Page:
Today's Winner: Potential arena developer Chris Hansen.
The Puget Sound Business Journal reports that a group of Sacramento business and community leaders have written a letter to NBA commissioner David Stern saying that they have "lost faith in the Maloof family's ability to deliver on the many promises it has made." The Maloof family owns the Sacramento Kings, one of the teams that is rumored to be on the short list to move to Seattle and its potential half-billion-dollar new arena. "It is time for a new ownership group to take over the team.”
Hansen and Mayor Mike McGinn's office have refused to discuss specific teams, but the unfriendly letter could be good news for the arena, which Hansen and McGinn have said will not be built without an NBA, and potentially an NHL, franchise.
Another Winner: President Barack Obama
Darcy Burner, once uber-pissed off at the president (during the debt limit debate she called him a "Republican"), has decided to caucus for him this weekend.
She's posting about it on DailyKos and sending fundraising letters proclaiming: "This Sunday, I’ll be supporting Barack Obama at my precinct caucus. For three-and-a-half years, I’ve done everything I could to help him succeed as President ... Now I’m working to ensure he gets another four years as President – because even when we disagree on tactics, the President and I are on the same side working to build a better country."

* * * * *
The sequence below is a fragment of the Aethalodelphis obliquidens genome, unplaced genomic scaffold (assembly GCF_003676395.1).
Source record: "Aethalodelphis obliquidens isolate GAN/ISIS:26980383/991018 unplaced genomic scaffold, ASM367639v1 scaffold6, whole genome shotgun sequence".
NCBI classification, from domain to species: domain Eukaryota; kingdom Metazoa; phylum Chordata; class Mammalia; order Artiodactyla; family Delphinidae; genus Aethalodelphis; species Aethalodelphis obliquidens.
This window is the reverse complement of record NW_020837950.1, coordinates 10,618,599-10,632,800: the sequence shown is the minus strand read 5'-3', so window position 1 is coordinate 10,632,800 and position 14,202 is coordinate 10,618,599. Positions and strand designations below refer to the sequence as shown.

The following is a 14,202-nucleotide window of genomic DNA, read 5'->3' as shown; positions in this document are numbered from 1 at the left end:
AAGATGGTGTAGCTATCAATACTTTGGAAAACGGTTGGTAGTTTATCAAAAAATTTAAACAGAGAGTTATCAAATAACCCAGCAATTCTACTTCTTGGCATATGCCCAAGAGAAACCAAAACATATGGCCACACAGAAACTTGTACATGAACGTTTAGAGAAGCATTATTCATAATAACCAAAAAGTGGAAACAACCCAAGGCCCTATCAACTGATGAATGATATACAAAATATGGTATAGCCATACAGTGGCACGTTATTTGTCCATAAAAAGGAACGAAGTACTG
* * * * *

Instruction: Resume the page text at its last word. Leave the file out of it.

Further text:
That's certainly a change of heart from her principled stand in 2011 when she tweeted:
“In 2008, I gave thousands to @BarackObama. OFA [Obama for America] called recently for $, I told them not 1 dime: I don’t support Republicans.”
“@BarackObama isn’t a bad Democrat — because he’s not a Democrat. He’s a Republican. In that context his choices make sense.”
And finally, today's Loser: Jay Inslee
No sooner was the budget crunch in Olympia all taken care of, when Jay Inslee decided to resign from Congress to run full time for governor.
Jerry Cornfield's story in the Everett Herald points out that the legislature failed to find funding (they need about $1 million) for the special election caused by Inslee's resignation. (To be clear, the "Inslee election" is only adding about $225,000 to the cost of the election, but the full bill for $1 million goes to the state rather than the counties because it's a special election to replace a member of the US Congress.)
State election officials learned Wednesday they won't be getting an extra $1 million to cover the costs of a special election to replace U.S. Rep. Jay Inslee.
Lawmakers did not include any money in the state budget they passed Wednesday before adjourning and heading home.
House and Senate budget writers of both parties discussed adding a proviso into the budget to cover some or all of the estimated expenses but couldn't reach agreement, said Sen. Ed Murray, D-Seattle, chairman of the Senate Ways and Means Committee.
he decision means funds to pay the bills of Snohomish, King and Kitsap counties later this year must be taken out of other agency accounts, he said. Election officials can then ask lawmakers in 2013 to reimburse those accounts, he said.